It's still curious, then, that during that period irony transformed into a cultural aesthetic, one that can be spotted cycling through San Francisco's Mission District on a fixie, sipping a four-dollar espresso, sporting expensive jeans with carefully-torn holes on the knees. But I could be wrong; surely I am. Some of them wear tie-dye.
Tuesday, November 13, 2012
"When you're in your twenties, you are so worried what everyone else thinks about you," he said. "When you're in your thirties, you don't care what they think. When you're in your forties, you realize they were never thinking about you at all."
I've heard versions of this over the years, from teachers, writers, friends. But tonight I heard it differently. I thought of how much I long not only for the impulse to write, but the knowledge that I have something actual to say. I spend my days reading and re-reading and editing and revising technical texts that have the practical strength to make things happen, the same way a recipe writer jots down precise instructions for other chefs to follow. But when it comes time to write my own things, to spoon up my own emotional grit, I keep feeling like I'm coming up empty.
I know why it's happening, too. It is the obsession that writers sometimes have that someone is already looking over your shoulder, that each word must impress, that an idea must be fully formed before it is worth, well, anything. When I was a teenager, I'd sneak into my parents' den to write on our family computer, and anytime someone opened the door, I'd growl. They'd never be there to snoop; half the time they wouldn't even notice I was writing until I'd snapped in my chair. That's the great paradox about writing; nobody cares that you are a writer until you have written, and why shouldn't they? Few people are as impressed by someone training for a marathon as they are by someone who has just completed one, in record time, no less.
Perhaps the greatest irony of all is that all I seem to write about these days is how much I want to write.
It's similar to the desire for immersion. You want to understand the words, the cultural cues, the accents, the subtlety of exchange, before you can even conjugate the verbs. The only way to learn is to let yourself be helpless; to hang in limbo, not knowing if what you're saying is absolute crap, or culturally insensitive, or idiotic, or just plain unintelligible, until the day comes that you actually stop thinking about the words themselves, and instead you focus on the meaning behind them.
And that is what I learned (or, rather, learned again) from Stephen Elliott.
Saturday, November 3, 2012
--Joseph Anton, Salman Rushdie
Sunday, October 28, 2012
It was just past 11am, Sunday, a sunny, beautiful day. They were leaning against the railing that separated the sidewalk from the train tracks, a middle-aged woman with a sallow face and a similarly-aged man in a polo shirt.
"Are you from around here?" the woman asked. Her face was weirdly calm. She was holding her forearm at an odd angle.
"Uh," we said, but we stopped walking.
"I think I might have broken my arm," she said. Some part of me had instinctively avoided looking down. There, in the middle of her forearm, was an uneven ridge, three or four inches long, purple and swollen. It looked like an eggplant was sprouting from her arm.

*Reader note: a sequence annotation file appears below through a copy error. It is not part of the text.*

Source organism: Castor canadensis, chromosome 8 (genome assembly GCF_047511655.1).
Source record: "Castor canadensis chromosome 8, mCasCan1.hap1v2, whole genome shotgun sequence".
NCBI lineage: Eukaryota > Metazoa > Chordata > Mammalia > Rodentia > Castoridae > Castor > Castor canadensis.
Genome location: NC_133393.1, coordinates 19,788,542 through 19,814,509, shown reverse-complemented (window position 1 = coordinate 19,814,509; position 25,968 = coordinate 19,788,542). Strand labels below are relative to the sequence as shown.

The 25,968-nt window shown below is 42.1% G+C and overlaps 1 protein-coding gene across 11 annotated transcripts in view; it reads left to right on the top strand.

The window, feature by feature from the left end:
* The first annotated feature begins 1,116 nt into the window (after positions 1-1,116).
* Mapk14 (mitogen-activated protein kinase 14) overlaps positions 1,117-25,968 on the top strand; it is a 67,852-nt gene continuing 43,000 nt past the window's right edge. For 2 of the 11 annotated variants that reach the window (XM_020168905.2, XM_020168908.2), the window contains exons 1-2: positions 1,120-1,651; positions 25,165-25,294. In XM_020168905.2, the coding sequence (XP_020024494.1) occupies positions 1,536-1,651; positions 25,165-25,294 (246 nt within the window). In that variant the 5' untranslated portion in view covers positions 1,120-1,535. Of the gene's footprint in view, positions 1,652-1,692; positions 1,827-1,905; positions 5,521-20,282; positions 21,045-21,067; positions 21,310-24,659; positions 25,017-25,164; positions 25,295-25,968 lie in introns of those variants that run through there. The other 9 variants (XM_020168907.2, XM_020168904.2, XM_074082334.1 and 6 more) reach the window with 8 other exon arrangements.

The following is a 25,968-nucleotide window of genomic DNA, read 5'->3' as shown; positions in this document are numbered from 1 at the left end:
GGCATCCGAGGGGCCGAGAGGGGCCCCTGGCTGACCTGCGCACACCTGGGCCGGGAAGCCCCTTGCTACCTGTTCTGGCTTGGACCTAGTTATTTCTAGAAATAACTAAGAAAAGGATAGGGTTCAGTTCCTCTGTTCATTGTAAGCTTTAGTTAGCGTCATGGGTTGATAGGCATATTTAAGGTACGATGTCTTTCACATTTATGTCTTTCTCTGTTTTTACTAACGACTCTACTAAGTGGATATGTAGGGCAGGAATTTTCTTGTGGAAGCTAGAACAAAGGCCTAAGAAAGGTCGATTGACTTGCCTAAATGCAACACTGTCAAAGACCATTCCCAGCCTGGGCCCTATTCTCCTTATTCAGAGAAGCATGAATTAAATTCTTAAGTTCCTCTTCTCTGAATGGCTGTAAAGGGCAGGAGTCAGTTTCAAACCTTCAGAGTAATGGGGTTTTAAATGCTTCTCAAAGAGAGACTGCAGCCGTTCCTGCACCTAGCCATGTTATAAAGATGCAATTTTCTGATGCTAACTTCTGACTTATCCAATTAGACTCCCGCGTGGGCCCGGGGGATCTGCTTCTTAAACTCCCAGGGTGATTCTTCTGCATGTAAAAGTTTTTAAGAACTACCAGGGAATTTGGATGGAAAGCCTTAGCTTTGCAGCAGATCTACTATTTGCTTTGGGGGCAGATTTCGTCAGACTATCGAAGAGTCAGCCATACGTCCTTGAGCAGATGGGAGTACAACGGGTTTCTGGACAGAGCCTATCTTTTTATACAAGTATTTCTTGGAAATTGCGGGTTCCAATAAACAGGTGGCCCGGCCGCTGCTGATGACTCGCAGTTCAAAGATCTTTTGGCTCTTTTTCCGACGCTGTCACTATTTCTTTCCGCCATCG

"Our ride's coming," she said, nodding back to the street. Somehow I doubted that this was true. "Can you tell me where there's a doc-in-a-box?"
I didn't really know where to direct her--what exactly is a doc-in-a-box? I half expected to point to a dumpster and see a man with a stethoscope emerge. So many questions. I directed her to the clinic across the way and she smiled and nodded, cradling her arm closer to her chest.
"Have a nice day," she said.
We kept walking, and the further we got from her, the more I kicked myself for not getting the full story. They were positioned just so on the train tracks--maybe they had hitched a ride on the Starlight and she'd barrel-rolled out the side? And what had happened to their mysterious driver? Had someone dropped them off on one street, and they'd somehow gotten ensnared in some urban imbroglio by the next street? I could just imagine their driver, a flustered familiar, maybe a niece or nephew, rolling up alongside their aunt and uncle and sputtering, "But I JUST dropped you off!"
Michelle was with us and she pointed out that their clothes were not too soiled; perhaps they had not jumped the train but rather been jumped by someone. "That arm was broken hours ago," she said. "They had to sleep it off, whatever it was."
All the potential explanations swirled in my head for the rest of the day. It was Choose-Your-Own-Adventure reversing in my mind. Surely there was some simple explanation for it; she probably just stepped off the curb wrong. There was something to the very ordinariness of it all; as if this was the kind of thing one did on any given Sunday--leaned casually against a fence along the train tracks, nursing an arm the size and shape of a small eggplant.
By the time we had walked back at the end of lunch, the couple was gone. It gave me pause. Maybe their ride had come. Maybe they found a box with a doc in it.
Or maybe, they'd hitched a ride on the next train out of town. I think I hear it now.
Monday, October 8, 2012
I've been to a lot of weddings recently. And I've also seen a lot of dogs.
We live by a dog park and every day when I bike home from work I see them, big and small, black, brown, and white, terriers and mutts and pit bulls and collies and purebred poodles, French bulldogs and scruffy chihuahuas with legs like sticks.
I imagine Mitt Romney driving with his dog on the roof of his truck. I wonder if that dog sees the world the way I do: leery of what could happen with his owner at the wheel.